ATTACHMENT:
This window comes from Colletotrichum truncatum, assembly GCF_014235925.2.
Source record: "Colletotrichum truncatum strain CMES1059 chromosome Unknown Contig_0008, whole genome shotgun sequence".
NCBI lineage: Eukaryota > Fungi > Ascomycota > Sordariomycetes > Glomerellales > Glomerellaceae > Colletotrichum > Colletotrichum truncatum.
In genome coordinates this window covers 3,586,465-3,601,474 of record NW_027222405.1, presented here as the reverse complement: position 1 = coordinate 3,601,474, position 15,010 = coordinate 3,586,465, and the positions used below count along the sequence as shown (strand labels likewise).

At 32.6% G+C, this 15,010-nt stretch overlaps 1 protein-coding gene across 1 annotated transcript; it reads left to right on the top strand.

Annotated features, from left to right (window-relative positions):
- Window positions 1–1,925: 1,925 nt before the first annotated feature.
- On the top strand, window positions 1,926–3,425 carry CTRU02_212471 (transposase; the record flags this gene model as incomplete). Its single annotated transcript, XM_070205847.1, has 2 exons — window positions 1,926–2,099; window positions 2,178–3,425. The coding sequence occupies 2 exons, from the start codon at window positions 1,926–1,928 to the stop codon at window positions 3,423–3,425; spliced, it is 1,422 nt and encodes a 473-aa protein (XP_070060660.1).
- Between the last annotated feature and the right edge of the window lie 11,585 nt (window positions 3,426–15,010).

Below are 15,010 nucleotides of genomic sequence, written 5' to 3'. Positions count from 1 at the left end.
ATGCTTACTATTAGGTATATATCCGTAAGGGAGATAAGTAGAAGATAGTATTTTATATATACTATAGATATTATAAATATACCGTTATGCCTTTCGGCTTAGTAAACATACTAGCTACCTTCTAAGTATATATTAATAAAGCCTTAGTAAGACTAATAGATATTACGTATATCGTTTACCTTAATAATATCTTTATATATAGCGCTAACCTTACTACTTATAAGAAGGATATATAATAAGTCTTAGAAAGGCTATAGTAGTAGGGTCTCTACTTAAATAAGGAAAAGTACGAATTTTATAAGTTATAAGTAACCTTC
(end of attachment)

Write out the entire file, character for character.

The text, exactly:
This window comes from Colletotrichum truncatum, assembly GCF_014235925.2.
Source record: "Colletotrichum truncatum strain CMES1059 chromosome Unknown Contig_0008, whole genome shotgun sequence".
NCBI lineage: Eukaryota > Fungi > Ascomycota > Sordariomycetes > Glomerellales > Glomerellaceae > Colletotrichum > Colletotrichum truncatum.
In genome coordinates this window covers 3,586,465-3,601,474 of record NW_027222405.1, presented here as the reverse complement: position 1 = coordinate 3,601,474, position 15,010 = coordinate 3,586,465, and the positions used below count along the sequence as shown (strand labels likewise).

At 32.6% G+C, this 15,010-nt stretch overlaps 1 protein-coding gene across 1 annotated transcript; it reads left to right on the top strand.

Annotated features, from left to right (window-relative positions):
- Window positions 1–1,925: 1,925 nt before the first annotated feature.
- On the top strand, window positions 1,926–3,425 carry CTRU02_212471 (transposase; the record flags this gene model as incomplete). Its single annotated transcript, XM_070205847.1, has 2 exons — window positions 1,926–2,099; window positions 2,178–3,425. The coding sequence occupies 2 exons, from the start codon at window positions 1,926–1,928 to the stop codon at window positions 3,423–3,425; spliced, it is 1,422 nt and encodes a 473-aa protein (XP_070060660.1).
- Between the last annotated feature and the right edge of the window lie 11,585 nt (window positions 3,426–15,010).

Below are 15,010 nucleotides of genomic sequence, written 5' to 3'. Positions count from 1 at the left end.
ATGCTTACTATTAGGTATATATCCGTAAGGGAGATAAGTAGAAGATAGTATTTTATATATACTATAGATATTATAAATATACCGTTATGCCTTTCGGCTTAGTAAACATACTAGCTACCTTCTAAGTATATATTAATAAAGCCTTAGTAAGACTAATAGATATTACGTATATCGTTTACCTTAATAATATCTTTATATATAGCGCTAACCTTACTACTTATAAGAAGGATATATAATAAGTCTTAGAAAGGCTATAGTAGTAGGGTCTCTACTTAAATAAGGAAAAGTACGAATTTTATAAGTTATAAGTAACCTTC